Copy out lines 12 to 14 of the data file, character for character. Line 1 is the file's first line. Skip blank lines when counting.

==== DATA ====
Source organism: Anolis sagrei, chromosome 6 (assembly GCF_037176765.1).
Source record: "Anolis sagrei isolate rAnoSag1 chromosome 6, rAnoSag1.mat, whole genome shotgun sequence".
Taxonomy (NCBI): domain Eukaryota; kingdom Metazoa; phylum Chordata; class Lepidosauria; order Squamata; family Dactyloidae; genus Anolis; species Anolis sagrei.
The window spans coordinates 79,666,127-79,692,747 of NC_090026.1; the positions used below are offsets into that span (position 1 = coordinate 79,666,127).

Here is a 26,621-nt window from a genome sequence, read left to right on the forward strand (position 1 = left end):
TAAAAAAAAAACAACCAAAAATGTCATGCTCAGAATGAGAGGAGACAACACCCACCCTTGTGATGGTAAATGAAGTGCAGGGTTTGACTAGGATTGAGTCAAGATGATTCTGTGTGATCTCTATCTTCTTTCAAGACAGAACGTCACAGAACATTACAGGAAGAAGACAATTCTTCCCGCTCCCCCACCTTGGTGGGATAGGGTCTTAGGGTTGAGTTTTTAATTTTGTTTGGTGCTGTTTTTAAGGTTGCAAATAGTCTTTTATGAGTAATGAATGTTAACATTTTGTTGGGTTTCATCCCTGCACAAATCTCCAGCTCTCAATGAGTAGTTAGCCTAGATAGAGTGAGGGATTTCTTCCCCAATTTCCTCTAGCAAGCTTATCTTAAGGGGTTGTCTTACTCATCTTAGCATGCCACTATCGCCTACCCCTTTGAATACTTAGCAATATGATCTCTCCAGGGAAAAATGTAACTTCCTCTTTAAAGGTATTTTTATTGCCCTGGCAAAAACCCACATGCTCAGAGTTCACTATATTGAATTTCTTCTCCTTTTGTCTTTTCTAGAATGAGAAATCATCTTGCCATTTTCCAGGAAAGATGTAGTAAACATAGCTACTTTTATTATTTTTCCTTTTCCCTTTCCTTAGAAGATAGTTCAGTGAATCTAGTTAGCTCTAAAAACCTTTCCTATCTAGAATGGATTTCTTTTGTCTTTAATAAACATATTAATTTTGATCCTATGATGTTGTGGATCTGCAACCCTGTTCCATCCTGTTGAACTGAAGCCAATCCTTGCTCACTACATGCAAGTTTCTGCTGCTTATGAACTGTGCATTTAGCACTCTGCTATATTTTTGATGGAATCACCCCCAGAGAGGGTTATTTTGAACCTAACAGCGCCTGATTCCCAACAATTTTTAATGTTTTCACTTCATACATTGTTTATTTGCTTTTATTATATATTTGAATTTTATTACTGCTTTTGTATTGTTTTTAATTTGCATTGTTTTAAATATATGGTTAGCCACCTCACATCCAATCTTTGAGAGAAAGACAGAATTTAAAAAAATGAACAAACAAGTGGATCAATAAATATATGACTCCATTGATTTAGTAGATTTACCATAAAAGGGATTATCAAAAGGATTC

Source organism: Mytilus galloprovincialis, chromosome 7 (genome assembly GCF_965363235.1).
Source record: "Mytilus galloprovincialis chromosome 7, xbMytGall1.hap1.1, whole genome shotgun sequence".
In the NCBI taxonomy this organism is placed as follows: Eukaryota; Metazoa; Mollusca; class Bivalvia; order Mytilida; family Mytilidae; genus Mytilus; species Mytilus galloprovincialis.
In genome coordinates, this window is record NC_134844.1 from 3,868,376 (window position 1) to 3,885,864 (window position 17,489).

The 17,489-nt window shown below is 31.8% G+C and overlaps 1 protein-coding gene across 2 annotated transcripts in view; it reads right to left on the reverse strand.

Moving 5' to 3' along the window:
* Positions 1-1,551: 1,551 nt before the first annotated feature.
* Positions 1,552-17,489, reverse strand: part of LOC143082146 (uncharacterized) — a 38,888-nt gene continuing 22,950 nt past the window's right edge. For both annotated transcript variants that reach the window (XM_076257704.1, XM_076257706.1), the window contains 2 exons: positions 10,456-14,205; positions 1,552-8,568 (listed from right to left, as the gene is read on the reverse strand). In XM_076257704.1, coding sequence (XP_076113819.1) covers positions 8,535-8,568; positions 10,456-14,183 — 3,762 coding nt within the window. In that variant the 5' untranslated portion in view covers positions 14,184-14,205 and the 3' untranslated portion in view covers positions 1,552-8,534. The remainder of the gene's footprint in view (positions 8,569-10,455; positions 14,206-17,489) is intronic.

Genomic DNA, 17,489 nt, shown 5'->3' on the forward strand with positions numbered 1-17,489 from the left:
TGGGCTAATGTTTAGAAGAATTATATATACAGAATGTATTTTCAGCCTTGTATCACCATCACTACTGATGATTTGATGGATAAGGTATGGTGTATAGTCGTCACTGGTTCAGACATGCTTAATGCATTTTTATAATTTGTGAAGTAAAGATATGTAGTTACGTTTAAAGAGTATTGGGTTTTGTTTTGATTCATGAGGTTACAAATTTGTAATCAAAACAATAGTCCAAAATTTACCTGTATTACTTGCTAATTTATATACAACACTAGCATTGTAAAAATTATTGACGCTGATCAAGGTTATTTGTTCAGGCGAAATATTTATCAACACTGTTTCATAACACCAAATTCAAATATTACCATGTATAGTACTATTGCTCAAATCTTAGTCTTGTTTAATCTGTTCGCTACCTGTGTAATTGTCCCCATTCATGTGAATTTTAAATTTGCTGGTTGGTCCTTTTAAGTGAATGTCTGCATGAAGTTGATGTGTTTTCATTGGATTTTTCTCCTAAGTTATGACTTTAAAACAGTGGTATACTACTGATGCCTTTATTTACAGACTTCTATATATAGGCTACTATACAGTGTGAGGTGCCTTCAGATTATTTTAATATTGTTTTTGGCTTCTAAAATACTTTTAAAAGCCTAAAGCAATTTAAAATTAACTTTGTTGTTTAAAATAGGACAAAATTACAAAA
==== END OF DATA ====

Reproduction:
Moving 5' to 3' along the window:
* Positions 1-1,551: 1,551 nt before the first annotated feature.
* Positions 1,552-17,489, reverse strand: part of LOC143082146 (uncharacterized) — a 38,888-nt gene continuing 22,950 nt past the window's right edge. For both annotated transcript variants that reach the window (XM_076257704.1, XM_076257706.1), the window contains 2 exons: positions 10,456-14,205; positions 1,552-8,568 (listed from right to left, as the gene is read on the reverse strand). In XM_076257704.1, coding sequence (XP_076113819.1) covers positions 8,535-8,568; positions 10,456-14,183 — 3,762 coding nt within the window. In that variant the 5' untranslated portion in view covers positions 14,184-14,205 and the 3' untranslated portion in view covers positions 1,552-8,534. The remainder of the gene's footprint in view (positions 8,569-10,455; positions 14,206-17,489) is intronic.